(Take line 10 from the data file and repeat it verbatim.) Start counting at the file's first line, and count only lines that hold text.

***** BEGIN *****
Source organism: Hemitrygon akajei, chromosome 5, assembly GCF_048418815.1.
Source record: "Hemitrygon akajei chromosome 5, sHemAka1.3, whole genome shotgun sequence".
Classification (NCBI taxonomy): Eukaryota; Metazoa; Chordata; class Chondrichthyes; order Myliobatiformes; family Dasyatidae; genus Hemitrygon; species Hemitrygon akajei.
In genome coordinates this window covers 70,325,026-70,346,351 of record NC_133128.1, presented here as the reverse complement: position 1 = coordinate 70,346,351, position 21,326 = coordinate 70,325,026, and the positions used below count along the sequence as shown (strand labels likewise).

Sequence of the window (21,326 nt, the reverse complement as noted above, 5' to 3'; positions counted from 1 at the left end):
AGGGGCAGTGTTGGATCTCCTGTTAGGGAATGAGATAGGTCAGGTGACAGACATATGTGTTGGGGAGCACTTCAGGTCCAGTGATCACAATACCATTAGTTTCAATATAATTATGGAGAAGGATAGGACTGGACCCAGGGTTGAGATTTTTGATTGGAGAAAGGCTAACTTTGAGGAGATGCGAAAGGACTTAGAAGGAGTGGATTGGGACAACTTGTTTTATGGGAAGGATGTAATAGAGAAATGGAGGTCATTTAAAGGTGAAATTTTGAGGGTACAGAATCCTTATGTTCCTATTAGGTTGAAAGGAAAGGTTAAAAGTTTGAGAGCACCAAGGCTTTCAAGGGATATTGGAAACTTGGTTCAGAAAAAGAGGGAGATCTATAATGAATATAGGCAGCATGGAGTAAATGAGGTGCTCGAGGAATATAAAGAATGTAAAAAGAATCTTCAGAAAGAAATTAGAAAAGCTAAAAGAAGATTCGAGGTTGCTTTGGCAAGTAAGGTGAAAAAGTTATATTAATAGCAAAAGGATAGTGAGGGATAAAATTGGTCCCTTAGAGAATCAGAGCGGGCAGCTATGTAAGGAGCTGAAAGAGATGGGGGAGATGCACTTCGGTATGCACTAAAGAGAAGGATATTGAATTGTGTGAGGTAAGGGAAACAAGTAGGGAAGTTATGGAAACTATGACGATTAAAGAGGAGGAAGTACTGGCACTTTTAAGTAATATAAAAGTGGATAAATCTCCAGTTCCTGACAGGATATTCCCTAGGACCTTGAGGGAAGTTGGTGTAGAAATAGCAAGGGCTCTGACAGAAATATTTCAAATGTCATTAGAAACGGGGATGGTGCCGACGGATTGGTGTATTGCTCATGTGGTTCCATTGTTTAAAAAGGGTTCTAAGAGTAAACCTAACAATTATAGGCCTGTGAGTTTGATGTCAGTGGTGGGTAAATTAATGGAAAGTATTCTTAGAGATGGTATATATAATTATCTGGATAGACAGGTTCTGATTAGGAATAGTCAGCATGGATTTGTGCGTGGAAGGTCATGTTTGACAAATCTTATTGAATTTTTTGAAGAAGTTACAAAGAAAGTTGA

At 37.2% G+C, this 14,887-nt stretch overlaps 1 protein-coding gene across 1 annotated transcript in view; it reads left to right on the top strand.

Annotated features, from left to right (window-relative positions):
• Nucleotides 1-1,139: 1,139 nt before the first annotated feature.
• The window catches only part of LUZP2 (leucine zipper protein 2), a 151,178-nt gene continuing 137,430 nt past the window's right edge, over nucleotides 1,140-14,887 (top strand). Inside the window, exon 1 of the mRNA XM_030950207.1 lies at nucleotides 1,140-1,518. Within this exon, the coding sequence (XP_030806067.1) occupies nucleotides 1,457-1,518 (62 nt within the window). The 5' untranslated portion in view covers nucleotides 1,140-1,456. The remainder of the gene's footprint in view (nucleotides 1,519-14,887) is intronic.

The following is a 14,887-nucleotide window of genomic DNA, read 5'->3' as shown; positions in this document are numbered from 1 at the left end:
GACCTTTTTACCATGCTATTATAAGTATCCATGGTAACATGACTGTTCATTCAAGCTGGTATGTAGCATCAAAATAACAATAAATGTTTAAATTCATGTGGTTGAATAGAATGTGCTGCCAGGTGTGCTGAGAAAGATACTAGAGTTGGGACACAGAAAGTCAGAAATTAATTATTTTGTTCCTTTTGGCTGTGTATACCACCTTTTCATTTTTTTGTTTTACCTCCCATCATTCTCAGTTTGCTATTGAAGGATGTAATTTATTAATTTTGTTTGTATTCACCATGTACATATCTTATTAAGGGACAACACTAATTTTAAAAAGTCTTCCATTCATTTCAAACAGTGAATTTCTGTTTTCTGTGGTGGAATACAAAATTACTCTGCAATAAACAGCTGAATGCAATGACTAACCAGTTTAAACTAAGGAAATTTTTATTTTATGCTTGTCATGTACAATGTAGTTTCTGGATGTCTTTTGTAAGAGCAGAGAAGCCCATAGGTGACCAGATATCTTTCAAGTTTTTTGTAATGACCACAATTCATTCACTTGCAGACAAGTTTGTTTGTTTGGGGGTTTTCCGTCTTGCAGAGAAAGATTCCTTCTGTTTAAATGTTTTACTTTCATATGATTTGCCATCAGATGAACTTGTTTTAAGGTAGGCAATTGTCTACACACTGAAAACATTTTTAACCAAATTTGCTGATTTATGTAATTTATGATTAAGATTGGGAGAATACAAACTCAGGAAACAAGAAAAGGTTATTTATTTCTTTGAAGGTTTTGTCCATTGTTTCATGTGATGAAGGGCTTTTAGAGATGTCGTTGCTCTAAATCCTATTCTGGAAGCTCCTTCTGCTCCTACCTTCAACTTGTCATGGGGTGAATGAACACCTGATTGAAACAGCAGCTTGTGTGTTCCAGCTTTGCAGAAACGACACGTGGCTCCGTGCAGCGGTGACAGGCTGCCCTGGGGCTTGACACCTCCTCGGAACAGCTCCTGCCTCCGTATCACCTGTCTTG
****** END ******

• The window catches only part of LUZP2 (leucine zipper protein 2), a 151,178-nt gene continuing 137,430 nt past the window's right edge, over nucleotides 1,140-14,887 (top strand). Inside the window, exon 1 of the mRNA XM_030950207.1 lies at nucleotides 1,140-1,518. Within this exon, the coding sequence (XP_030806067.1) occupies nucleotides 1,457-1,518 (62 nt within the window). The 5' untranslated portion in view covers nucleotides 1,140-1,456. The remainder of the gene's footprint in view (nucleotides 1,519-14,887) is intronic.